I’m not sure Labour is raising the age of eligibility after all?

October 27th, 2011 at 3:39 pm by David Farrar

’s detailed policy is not online, but according to this Herald report, this may all be a smokes and mirrors policy. Why do I say that? Well the Herald reports:

Mr Goff said Labour recognised for some New Zealanders, to continue working beyond 65 such as those doing physically demanding work and would introduce a “Transition” payment at the same level as NZ Super which could be accessed between the age of 65 and 67.

Now my reading of this is that people aged 65 and 66 will be able to access the payment, which is at the same level as NZ Super. Sothat means they will be getting from age 65, just under a different name.

There is a current benefit for those close to retirement, but it is far below the level of superannuation. A transition payment at the same level as NZ Super, is well NZ Super.

Maybe Labour is proposing that superannuation for 65 and 66 year olds be means tested – you only get it, if you are not working or earning below a certain level. If this is the case, then Don Brash will be endorsing their policy even further – means testing and a higher age. For if you are going to means test 65 and 66 year olds, why not 67 and 68 year olds also?

I  also look forward to the reaction from to this policy. Here is what Andrew said in 2010 about raising the age:

Retirement Commissioner Diana Crossan’s proposal today to raise the retirement age from 65 to 67 is unfair and won’t work, says New Zealand’s largest private sector union, the EPMU.

“In a low wage economy sch as New Zealand shifting more of the burden of superannuation funding onto working people doesn’t make sense,” says EPMU national secretary Andrew Little.

Will the New Plymouth candidate stand by his words?

Also David Cunliffe seems unconvinced:

Labour will keep Super as it is – will National?

Labour is committed to keeping both the current age of eligibility and entitlement level for New Zealand Superannuation, Opposition Finance spokesperson David Cunliffe said today.

“Labour is committed to retaining the age of eligibility at 65 and entitlement at 66% of the average wage,” David Cunliffe said.

That was in 2009.

I’m starting to think No Right Turn is right in his analysis:

its a cynical, calculated ploy to wedge National against their own base while driving voters to Winston, who is Labour’s only hope of government. Winston, of course, will veto any increase as the price of his support, so its an empty threat, purely for show, dishonest as well as evil.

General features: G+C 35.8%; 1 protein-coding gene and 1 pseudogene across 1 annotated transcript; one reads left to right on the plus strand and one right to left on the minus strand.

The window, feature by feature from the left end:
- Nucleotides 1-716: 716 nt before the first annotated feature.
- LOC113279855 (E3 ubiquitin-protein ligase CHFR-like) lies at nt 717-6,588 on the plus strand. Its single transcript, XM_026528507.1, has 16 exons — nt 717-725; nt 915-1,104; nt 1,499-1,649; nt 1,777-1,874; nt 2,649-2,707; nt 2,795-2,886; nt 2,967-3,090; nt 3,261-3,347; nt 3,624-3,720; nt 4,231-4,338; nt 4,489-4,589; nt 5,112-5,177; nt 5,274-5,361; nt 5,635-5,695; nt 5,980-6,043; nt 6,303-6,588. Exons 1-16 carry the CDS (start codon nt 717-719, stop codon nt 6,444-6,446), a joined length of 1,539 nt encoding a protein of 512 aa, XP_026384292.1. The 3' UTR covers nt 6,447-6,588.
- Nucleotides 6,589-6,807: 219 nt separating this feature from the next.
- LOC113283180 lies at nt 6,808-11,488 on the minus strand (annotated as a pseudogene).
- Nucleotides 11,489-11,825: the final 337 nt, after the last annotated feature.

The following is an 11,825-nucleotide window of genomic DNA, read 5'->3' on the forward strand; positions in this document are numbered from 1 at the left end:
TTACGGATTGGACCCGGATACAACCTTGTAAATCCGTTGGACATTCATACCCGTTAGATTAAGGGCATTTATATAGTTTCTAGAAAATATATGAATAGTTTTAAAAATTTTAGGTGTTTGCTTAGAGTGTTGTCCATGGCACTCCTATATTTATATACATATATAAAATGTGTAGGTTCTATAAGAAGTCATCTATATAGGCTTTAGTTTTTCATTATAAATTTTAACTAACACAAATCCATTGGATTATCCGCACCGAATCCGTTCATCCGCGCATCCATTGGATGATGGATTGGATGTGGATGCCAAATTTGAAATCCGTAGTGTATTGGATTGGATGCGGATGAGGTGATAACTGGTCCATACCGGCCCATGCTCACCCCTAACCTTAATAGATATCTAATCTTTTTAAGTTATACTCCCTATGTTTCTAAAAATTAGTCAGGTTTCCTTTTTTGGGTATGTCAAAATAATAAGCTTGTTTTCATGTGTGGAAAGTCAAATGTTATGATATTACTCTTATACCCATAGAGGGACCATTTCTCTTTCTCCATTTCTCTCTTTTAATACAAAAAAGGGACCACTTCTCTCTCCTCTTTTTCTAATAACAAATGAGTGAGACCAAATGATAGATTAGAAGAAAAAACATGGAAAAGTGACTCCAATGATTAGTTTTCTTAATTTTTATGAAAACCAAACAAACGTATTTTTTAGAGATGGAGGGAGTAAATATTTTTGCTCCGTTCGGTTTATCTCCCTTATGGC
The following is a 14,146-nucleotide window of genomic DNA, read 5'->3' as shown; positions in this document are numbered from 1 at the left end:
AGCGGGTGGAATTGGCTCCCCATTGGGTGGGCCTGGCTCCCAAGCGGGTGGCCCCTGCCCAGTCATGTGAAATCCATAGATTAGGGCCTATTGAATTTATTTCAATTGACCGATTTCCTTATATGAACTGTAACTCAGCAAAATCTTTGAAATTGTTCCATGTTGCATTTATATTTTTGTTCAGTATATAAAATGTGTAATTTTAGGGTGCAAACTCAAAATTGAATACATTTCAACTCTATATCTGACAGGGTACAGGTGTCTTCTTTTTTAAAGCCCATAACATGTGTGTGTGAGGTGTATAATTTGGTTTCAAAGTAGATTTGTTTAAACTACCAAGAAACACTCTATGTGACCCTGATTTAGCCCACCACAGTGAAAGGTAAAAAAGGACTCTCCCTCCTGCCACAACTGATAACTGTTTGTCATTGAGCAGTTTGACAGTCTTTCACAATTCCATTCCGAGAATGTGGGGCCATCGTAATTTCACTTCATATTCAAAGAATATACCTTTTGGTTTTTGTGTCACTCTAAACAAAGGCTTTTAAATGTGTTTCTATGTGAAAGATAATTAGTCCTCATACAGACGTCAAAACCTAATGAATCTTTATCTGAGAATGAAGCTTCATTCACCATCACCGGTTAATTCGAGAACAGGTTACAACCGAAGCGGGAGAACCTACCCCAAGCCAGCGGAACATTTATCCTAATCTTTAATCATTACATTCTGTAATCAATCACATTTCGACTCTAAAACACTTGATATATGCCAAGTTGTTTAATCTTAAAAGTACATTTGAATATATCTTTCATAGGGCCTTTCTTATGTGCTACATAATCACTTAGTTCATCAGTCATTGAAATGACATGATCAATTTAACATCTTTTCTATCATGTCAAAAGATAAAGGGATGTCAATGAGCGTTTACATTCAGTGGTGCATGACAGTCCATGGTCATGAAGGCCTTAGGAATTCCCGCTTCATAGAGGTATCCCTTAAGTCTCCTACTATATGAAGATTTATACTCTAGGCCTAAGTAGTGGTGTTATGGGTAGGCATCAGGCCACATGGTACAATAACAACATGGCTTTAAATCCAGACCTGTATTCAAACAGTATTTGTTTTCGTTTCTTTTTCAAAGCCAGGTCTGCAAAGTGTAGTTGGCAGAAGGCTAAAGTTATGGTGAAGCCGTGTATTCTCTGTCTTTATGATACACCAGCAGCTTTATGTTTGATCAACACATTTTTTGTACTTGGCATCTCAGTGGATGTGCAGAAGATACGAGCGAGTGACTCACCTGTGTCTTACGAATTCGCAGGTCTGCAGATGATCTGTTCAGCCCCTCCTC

They are desperate to get Winston back in.

UPDATE: Now seen Labour policy here. It confirms they will means test superannuation for 65 and 66 year olds.

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16 Responses to “I’m not sure Labour is raising the age of eligibility after all?”

  1. Vinick (215 comments) says:

    For “those doing physically demanding work”.

    Subtext: office workers need not apply.

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  2. RightNow (6,839 comments) says:

    It was only a matter of time before the No-Party Party slipped some No-Policy Policy into their No-Campaign Campaign.

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  3. david c (254 comments) says:

    On December 8, 2010 you said this Mr Farrar:

    “Retirement Commissioner Diana Crossan believes the age should start to increase from 2020 by two months a year until 2033, when it would reach 67.

    I agree entirely. One could also do it starting in 2024 and increasing by three months a year.”

    Do you stand by your words of supporting this Labour policy?

    [DPF: Are you blind? I blogged my support of raising the age earlier today]

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  4. Michaels (1,318 comments) says:

    The NZHearld has a poll….
    60% leave it at 65
    2% change to 66 and
    38% move it to 67.

    So again, Labour’s on a winner here.

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  5. RightNow (6,839 comments) says:

    david c – are you a Labour supporter? The reason I ask is that you seem keen to dig up old quotes and frame them to look somehow questionable.

    You could just read what DPF wrote today:
    http://www.kiwiblog.co.nz/2011/10/labours_savings_policy.html
    “As a fiscal conservative, I welcome Labour’s policy on the retirement age”

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  6. david c (254 comments) says:

    @RightNow

    My point was that it’s silly dredging up these quotes from the past – exactly what you’re saying!

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  7. Nick C (340 comments) says:

    If the plan here was to help Winston get back into parliament then I think it will fail. Winston didn’t lose his votes to Labour in 2008, he lost them to National. Key will come out emphatically oppossed to this, and it will make people scared of the move determined to re-elect National, something they know that a vote for NZ First will not do.